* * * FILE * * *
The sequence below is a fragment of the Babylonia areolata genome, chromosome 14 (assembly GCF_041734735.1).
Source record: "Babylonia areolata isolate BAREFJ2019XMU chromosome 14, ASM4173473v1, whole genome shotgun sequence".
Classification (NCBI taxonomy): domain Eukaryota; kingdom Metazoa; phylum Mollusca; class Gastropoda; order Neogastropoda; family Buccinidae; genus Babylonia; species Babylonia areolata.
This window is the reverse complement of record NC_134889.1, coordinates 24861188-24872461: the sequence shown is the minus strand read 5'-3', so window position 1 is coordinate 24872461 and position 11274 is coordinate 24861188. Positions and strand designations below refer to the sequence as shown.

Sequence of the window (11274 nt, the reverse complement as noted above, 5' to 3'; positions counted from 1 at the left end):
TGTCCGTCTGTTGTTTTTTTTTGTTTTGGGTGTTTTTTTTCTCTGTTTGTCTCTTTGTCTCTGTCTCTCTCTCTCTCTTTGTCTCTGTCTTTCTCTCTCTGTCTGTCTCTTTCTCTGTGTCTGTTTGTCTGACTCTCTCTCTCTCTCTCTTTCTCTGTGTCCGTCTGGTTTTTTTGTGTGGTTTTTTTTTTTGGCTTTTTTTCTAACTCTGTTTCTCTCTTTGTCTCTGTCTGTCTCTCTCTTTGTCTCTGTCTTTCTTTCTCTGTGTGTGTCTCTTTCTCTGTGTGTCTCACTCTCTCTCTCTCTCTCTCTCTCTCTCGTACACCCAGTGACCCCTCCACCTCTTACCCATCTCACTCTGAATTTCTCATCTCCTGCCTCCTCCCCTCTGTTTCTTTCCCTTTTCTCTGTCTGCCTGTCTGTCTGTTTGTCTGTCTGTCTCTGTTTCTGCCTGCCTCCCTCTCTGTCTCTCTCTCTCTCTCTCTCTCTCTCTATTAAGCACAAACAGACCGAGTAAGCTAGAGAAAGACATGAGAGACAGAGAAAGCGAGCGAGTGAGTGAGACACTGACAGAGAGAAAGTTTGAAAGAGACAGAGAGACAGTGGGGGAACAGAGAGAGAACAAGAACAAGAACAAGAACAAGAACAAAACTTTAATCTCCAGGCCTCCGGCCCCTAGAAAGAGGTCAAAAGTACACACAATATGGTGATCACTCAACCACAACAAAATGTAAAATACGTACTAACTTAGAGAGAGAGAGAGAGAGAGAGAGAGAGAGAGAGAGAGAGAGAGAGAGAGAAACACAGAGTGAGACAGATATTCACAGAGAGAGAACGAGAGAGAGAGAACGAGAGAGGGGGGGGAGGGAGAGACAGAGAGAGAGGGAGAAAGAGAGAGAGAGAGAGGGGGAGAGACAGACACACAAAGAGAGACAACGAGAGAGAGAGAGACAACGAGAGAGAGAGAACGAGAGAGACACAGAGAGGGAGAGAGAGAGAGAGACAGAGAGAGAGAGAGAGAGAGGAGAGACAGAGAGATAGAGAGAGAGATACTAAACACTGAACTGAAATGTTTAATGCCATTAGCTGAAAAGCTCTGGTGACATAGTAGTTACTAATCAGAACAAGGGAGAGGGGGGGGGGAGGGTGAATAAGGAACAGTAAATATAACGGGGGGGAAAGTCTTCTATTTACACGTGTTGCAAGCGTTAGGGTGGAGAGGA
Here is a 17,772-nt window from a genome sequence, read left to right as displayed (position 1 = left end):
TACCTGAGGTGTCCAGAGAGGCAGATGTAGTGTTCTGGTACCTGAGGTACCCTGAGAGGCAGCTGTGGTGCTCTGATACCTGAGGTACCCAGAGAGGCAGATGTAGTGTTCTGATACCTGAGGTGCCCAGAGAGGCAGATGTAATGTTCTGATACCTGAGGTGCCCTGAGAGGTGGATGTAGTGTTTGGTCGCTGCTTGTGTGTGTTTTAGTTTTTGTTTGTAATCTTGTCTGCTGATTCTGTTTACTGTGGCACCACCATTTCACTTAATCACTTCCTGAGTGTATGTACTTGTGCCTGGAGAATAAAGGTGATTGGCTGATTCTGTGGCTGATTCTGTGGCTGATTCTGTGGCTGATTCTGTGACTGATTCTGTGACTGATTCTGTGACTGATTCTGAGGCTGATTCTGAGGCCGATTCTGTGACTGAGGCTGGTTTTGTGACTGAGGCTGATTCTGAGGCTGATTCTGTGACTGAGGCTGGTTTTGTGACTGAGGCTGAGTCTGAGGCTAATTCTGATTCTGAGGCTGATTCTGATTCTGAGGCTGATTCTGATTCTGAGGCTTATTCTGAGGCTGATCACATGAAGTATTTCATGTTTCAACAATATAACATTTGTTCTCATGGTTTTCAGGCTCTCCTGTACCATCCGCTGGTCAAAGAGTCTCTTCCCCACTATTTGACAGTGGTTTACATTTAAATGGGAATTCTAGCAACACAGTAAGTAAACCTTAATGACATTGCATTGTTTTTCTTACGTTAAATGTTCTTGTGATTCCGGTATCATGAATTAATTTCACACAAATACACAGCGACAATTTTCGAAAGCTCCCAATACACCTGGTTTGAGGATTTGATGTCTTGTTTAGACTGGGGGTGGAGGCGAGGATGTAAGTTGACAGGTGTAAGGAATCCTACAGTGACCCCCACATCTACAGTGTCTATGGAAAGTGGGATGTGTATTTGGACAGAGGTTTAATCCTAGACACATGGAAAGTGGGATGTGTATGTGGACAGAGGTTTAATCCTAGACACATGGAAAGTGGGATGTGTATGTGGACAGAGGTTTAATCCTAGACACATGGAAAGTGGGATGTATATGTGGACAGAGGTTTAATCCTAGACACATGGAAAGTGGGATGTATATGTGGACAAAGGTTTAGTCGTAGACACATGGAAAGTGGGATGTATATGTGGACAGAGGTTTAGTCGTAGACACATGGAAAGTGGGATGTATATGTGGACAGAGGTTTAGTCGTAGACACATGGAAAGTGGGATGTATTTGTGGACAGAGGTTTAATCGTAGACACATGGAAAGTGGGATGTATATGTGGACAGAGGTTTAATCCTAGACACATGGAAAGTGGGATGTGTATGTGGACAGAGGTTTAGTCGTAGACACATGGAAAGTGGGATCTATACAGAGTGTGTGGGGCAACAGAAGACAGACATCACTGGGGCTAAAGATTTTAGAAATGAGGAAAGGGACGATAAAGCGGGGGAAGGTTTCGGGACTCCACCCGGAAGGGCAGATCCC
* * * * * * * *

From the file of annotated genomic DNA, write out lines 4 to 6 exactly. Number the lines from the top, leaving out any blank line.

This window is the reverse complement of record NC_134889.1, coordinates 24861188-24872461: the sequence shown is the minus strand read 5'-3', so window position 1 is coordinate 24872461 and position 11274 is coordinate 24861188. Positions and strand designations below refer to the sequence as shown.

Sequence of the window (11274 nt, the reverse complement as noted above, 5' to 3'; positions counted from 1 at the left end):
TGTCCGTCTGTTGTTTTTTTTTGTTTTGGGTGTTTTTTTTCTCTGTTTGTCTCTTTGTCTCTGTCTCTCTCTCTCTCTTTGTCTCTGTCTTTCTCTCTCTGTCTGTCTCTTTCTCTGTGTCTGTTTGTCTGACTCTCTCTCTCTCTCTCTTTCTCTGTGTCCGTCTGGTTTTTTTGTGTGGTTTTTTTTTTTGGCTTTTTTTCTAACTCTGTTTCTCTCTTTGTCTCTGTCTGTCTCTCTCTTTGTCTCTGTCTTTCTTTCTCTGTGTGTGTCTCTTTCTCTGTGTGTCTCACTCTCTCTCTCTCTCTCTCTCTCTCTCGTACACCCAGTGACCCCTCCACCTCTTACCCATCTCACTCTGAATTTCTCATCTCCTGCCTCCTCCCCTCTGTTTCTTTCCCTTTTCTCTGTCTGCCTGTCTGTCTGTTTGTCTGTCTGTCTCTGTTTCTGCCTGCCTCCCTCTCTGTCTCTCTCTCTCTCTCTCTCTCTCTCTATTAAGCACAAACAGACCGAGTAAGCTAGAGAAAGACATGAGAGACAGAGAAAGCGAGCGAGTGAGTGAGACACTGACAGAGAGAAAGTTTGAAAGAGACAGAGAGACAGTGGGGGAACAGAGAGAGAACAAGAACAAGAACAAGAACAAGAACAAAACTTTAATCTCCAGGCCTCCGGCCCCTAGAAAGAGGTCAAAAGTACACACAATATGGTGATCACTCAACCACAACAAAATGTAAAATACGTACTAACTTAGAGAGAGAGAGAGAGAGAGAGAGAGAGAGAGAGAGAGAGAGAGAGAGAGAAACACAGAGTGAGACAGATATTCACAGAGAGAGAACGAGAGAGAGAGAACGAGAGAGGGGGGGGAGGGAGAGACAGAGAGAGAGGGAGAAAGAGAGAGAGAGAGAGGGGGAGAGACAGACACACAAAGAGAGACAACGAGAGAGAGAGAGACAACGAGAGAGAGAGAACGAGAGAGACACAGAGAGGGAGAGAGAGAGAGAGACAGAGAGAGAGAGAGAGAGAGGAGAGACAGAGAGATAGAGAGAGAGATACTAAACACTGAACTGAAATGTTTAATGCCATTAGCTGAAAAGCTCTGGTGACATAGTAGTTACTAATCAGAACAAGGGAGAGGGGGGGGGGAGGGTGAATAAGGAACAGTAAATATAACGGGGGGGAAAGTCTTCTATTTACACGTGTTGCAAGCGTTAGGGTGGAGAGGA